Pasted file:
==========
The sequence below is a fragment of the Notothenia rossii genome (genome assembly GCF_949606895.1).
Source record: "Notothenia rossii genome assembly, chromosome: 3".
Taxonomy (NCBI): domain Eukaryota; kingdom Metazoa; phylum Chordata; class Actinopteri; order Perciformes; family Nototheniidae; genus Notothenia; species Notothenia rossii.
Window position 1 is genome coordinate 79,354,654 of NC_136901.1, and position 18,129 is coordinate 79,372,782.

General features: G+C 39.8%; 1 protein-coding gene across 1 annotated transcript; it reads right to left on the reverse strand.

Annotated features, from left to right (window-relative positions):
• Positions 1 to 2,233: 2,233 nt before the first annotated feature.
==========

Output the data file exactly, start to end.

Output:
The sequence below is a fragment of the Notothenia rossii genome (genome assembly GCF_949606895.1).
Source record: "Notothenia rossii genome assembly, chromosome: 3".
Taxonomy (NCBI): domain Eukaryota; kingdom Metazoa; phylum Chordata; class Actinopteri; order Perciformes; family Nototheniidae; genus Notothenia; species Notothenia rossii.
Window position 1 is genome coordinate 79,354,654 of NC_136901.1, and position 18,129 is coordinate 79,372,782.

General features: G+C 39.8%; 1 protein-coding gene across 1 annotated transcript; it reads right to left on the reverse strand.

Annotated features, from left to right (window-relative positions):
• Positions 1 to 2,233: 2,233 nt before the first annotated feature.